The hyperMill Additive feature provides flexible options for directed energy deposition processes (DED) and wire arc AM (WAAM). Laser-based powder nozzle machining heads and WAAM can be controlled using hyperMill Additive for selective material deposition, supporting convenient programming and automatic simulation for collision avoidance.
The module allows users to program AM cladding and milling together. True-to-detail additive and subtractive simulation as well as stock tracking between the individual process steps guarantee reliability.
Key additive applications include repair of damaged components, cladding of additional surface skins, or creation of new components from a substrate. This also creates new options for combining different materials, such as when high-quality material layers must be applied to carrier materials.
Open Mind Technologies https://www.openmind-tech.com/ en-gb/cam/additive-manufacturing.html
High-speed, wireless data that connect vehicles to each other will likely be part of 5G cellular wireless technology rollout throughout the next several years, forcing regulators and researchers to determine how to share crowded data airways.
The U.S. Federal Communications Commission (FCC) in late December 2019, froze applications for 20MHz of the 5.9GHz wireless spectrum to better understand how to allocate the 5,850MHz-to-5,895MHz and 5,905MHz-to-5,925MHz bands. Regulators reserve that portion of the spectrum for data connections to and from vehicles, but FCC members say it’s unclear how best to assign that space.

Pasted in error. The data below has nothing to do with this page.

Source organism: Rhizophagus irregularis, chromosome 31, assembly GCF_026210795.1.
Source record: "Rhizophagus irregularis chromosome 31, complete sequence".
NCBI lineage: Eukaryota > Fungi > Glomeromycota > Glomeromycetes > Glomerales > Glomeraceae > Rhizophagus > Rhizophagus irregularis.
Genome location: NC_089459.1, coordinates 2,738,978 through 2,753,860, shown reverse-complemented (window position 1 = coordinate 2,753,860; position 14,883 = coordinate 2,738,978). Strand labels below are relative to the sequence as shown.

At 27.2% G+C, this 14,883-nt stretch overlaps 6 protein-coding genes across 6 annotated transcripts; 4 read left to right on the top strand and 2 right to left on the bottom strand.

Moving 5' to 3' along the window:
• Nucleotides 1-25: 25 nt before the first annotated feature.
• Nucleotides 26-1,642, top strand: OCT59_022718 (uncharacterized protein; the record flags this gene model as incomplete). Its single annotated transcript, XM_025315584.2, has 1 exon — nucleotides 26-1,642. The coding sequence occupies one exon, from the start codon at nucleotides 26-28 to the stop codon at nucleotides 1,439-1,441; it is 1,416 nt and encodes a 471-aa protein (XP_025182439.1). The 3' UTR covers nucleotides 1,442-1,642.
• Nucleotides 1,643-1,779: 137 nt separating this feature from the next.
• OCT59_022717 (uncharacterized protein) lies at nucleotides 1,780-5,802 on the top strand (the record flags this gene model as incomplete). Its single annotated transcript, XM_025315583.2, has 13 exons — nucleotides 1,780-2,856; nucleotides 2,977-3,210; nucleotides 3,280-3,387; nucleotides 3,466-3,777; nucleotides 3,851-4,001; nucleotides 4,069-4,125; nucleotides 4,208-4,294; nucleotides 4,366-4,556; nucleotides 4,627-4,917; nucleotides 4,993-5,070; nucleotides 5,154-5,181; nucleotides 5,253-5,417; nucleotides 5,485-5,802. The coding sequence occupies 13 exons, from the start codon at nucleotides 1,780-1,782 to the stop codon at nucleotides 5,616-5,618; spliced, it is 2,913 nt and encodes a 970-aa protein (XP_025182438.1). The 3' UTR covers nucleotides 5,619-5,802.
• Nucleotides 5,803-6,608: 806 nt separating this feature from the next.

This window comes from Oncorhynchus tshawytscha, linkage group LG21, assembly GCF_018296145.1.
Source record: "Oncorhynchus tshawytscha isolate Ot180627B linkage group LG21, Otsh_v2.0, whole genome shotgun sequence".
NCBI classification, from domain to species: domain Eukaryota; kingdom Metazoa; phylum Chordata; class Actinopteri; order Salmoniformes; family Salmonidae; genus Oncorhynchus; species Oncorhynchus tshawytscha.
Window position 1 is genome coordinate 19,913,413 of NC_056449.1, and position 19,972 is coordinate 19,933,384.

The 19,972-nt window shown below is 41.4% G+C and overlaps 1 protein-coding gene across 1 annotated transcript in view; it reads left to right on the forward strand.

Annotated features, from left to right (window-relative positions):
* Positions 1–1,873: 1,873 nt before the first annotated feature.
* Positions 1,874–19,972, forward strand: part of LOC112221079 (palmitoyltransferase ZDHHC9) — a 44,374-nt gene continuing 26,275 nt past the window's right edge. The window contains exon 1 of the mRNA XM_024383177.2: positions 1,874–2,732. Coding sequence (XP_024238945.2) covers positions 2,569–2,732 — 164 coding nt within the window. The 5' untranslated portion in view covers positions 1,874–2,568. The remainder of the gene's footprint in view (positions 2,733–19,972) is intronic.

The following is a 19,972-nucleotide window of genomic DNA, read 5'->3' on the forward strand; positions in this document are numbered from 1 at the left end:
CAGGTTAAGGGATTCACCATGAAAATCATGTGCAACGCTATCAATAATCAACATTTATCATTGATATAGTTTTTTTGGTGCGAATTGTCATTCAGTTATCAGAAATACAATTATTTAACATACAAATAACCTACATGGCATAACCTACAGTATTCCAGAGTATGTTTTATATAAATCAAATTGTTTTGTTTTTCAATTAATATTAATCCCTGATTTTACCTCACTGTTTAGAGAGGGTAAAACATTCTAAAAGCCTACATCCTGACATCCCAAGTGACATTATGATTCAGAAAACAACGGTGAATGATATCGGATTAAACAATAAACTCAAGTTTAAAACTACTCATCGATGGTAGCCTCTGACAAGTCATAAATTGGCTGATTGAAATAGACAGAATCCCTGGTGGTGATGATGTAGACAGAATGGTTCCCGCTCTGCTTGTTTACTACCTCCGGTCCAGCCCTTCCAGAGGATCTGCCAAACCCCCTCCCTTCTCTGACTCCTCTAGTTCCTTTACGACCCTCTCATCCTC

Dedicated short-range communications (DSRC), a technology under development for nearly 20 years, uses one-way or two-way short-range to medium-range wireless channels to allow vehicles to set up simple, ad-hoc networks with nearby vehicles. Automakers and safety advocates have long advocated data sharing between vehicles to provide information for safety systems. Simple proximity alerts, for example, could warn a car that it’s about to collide with another before a camera-based system might detect the problem.
Cellular vehicle-to-everything (C-V2X) is a competing standard that uses cellular networks to pass information between vehicles.
Ensuring that the competing technologies play nice when using adjacent bandwidth is critical, so the University of Michigan’s Transportation Research Institute (UMTRI) is partnering with the 5G Automotive Association trade group to simultaneously test deployment of C-V2X and DSRC in the Ann Arbor Connected Environment (AACE). AACE covers 27 square miles of the city, providing a testing environment for several connected vehicle technologies.
“It is important to demonstrate that C-V2X and DSRC can occupy adjacent channels in a real-world environment, but equally important to continue to illustrate how connected vehicle technology can prevent crashes, save lives, and alleviate congestion,” says UMTRI Director Jim Sayer.
The AACE has already deployed vehicle-to-everything (V2X) and vehicle-to-infrastructure (V2I) applications including forward collision warning, emergency electronic brake light, emergency vehicle approach, intersection movement assist, curve speed warning, ice warning, red-light violation warning, and pedestrian in crosswalk warnings.